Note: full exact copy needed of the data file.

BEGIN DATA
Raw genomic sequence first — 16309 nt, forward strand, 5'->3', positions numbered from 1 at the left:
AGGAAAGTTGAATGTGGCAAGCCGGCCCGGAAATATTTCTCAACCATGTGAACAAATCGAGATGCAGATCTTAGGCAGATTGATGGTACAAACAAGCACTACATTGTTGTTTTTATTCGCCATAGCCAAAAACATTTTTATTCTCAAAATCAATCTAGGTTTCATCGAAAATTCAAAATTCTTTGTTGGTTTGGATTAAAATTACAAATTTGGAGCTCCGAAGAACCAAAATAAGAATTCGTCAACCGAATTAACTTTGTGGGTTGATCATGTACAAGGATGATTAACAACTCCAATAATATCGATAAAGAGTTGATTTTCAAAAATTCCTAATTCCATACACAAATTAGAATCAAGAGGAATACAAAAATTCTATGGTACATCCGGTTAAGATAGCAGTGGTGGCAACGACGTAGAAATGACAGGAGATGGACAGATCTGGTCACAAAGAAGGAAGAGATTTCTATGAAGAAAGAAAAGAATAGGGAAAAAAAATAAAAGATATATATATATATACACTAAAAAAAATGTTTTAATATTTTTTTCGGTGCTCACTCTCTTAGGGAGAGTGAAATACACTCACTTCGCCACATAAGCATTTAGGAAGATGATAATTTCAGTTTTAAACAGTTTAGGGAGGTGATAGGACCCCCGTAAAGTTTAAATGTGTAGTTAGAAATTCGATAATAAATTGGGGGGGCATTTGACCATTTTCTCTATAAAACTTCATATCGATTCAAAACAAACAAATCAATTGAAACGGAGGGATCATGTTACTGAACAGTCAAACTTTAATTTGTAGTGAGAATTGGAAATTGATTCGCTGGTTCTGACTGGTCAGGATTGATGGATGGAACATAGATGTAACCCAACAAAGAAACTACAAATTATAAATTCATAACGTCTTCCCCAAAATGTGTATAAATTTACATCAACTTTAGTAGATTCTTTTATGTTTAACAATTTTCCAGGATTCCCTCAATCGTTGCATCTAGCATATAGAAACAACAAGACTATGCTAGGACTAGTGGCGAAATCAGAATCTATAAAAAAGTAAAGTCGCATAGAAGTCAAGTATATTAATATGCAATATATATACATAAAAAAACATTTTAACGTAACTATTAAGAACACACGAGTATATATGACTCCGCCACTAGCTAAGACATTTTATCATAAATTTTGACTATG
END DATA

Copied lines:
Raw genomic sequence first — 16309 nt, forward strand, 5'->3', positions numbered from 1 at the left:
AGGAAAGTTGAATGTGGCAAGCCGGCCCGGAAATATTTCTCAACCATGTGAACAAATCGAGATGCAGATCTTAGGCAGATTGATGGTACAAACAAGCACTACATTGTTGTTTTTATTCGCCATAGCCAAAAACATTTTTATTCTCAAAATCAATCTAGGTTTCATCGAAAATTCAAAATTCTTTGTTGGTTTGGATTAAAATTACAAATTTGGAGCTCCGAAGAACCAAAATAAGAATTCGTCAACCGAATTAACTTTGTGGGTTGATCATGTACAAGGATGATTAACAACTCCAATAATATCGATAAAGAGTTGATTTTCAAAAATTCCTAATTCCATACACAAATTAGAATCAAGAGGAATACAAAAATTCTATGGTACATCCGGTTAAGATAGCAGTGGTGGCAACGACGTAGAAATGACAGGAGATGGACAGATCTGGTCACAAAGAAGGAAGAGATTTCTATGAAGAAAGAAAAGAATAGGGAAAAAAAATAAAAGATATATATATATATACACTAAAAAAAATGTTTTAATATTTTTTTCGGTGCTCACTCTCTTAGGGAGAGTGAAATACACTCACTTCGCCACATAAGCATTTAGGAAGATGATAATTTCAGTTTTAAACAGTTTAGGGAGGTGATAGGACCCCCGTAAAGTTTAAATGTGTAGTTAGAAATTCGATAATAAATTGGGGGGGCATTTGACCATTTTCTCTATAAAACTTCATATCGATTCAAAACAAACAAATCAATTGAAACGGAGGGATCATGTTACTGAACAGTCAAACTTTAATTTGTAGTGAGAATTGGAAATTGATTCGCTGGTTCTGACTGGTCAGGATTGATGGATGGAACATAGATGTAACCCAACAAAGAAACTACAAATTATAAATTCATAACGTCTTCCCCAAAATGTGTATAAATTTACATCAACTTTAGTAGATTCTTTTATGTTTAACAATTTTCCAGGATTCCCTCAATCGTTGCATCTAGCATATAGAAACAACAAGACTATGCTAGGACTAGTGGCGAAATCAGAATCTATAAAAAAGTAAAGTCGCATAGAAGTCAAGTATATTAATATGCAATATATATACATAAAAAAACATTTTAACGTAACTATTAAGAACACACGAGTATATATGACTCCGCCACTAGCTAAGACATTTTATCATAAATTTTGACTATG